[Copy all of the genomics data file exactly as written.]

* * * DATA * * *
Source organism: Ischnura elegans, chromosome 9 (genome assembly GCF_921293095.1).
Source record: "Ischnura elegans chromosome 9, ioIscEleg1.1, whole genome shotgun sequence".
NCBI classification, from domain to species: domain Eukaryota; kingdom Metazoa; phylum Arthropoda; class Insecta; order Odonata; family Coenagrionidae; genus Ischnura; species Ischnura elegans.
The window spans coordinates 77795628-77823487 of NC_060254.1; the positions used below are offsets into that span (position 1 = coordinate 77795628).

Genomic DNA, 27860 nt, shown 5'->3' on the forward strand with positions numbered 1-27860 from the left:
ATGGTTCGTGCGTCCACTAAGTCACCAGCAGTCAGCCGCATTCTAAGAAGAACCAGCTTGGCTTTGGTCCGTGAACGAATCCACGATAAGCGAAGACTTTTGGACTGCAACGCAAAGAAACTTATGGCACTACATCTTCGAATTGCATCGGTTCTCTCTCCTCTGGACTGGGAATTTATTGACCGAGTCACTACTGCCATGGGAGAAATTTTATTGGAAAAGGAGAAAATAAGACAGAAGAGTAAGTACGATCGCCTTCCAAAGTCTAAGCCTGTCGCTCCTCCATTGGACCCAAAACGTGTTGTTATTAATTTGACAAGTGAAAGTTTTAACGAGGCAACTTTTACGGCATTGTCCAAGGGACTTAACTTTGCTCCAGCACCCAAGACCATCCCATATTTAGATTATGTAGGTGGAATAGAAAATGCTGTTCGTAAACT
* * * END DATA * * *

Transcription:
Source organism: Ischnura elegans, chromosome 9 (genome assembly GCF_921293095.1).
Source record: "Ischnura elegans chromosome 9, ioIscEleg1.1, whole genome shotgun sequence".
NCBI classification, from domain to species: domain Eukaryota; kingdom Metazoa; phylum Arthropoda; class Insecta; order Odonata; family Coenagrionidae; genus Ischnura; species Ischnura elegans.
The window spans coordinates 77795628-77823487 of NC_060254.1; the positions used below are offsets into that span (position 1 = coordinate 77795628).

Genomic DNA, 27860 nt, shown 5'->3' on the forward strand with positions numbered 1-27860 from the left:
ATGGTTCGTGCGTCCACTAAGTCACCAGCAGTCAGCCGCATTCTAAGAAGAACCAGCTTGGCTTTGGTCCGTGAACGAATCCACGATAAGCGAAGACTTTTGGACTGCAACGCAAAGAAACTTATGGCACTACATCTTCGAATTGCATCGGTTCTCTCTCCTCTGGACTGGGAATTTATTGACCGAGTCACTACTGCCATGGGAGAAATTTTATTGGAAAAGGAGAAAATAAGACAGAAGAGTAAGTACGATCGCCTTCCAAAGTCTAAGCCTGTCGCTCCTCCATTGGACCCAAAACGTGTTGTTATTAATTTGACAAGTGAAAGTTTTAACGAGGCAACTTTTACGGCATTGTCCAAGGGACTTAACTTTGCTCCAGCACCCAAGACCATCCCATATTTAGATTATGTAGGTGGAATAGAAAATGCTGTTCGTAAACT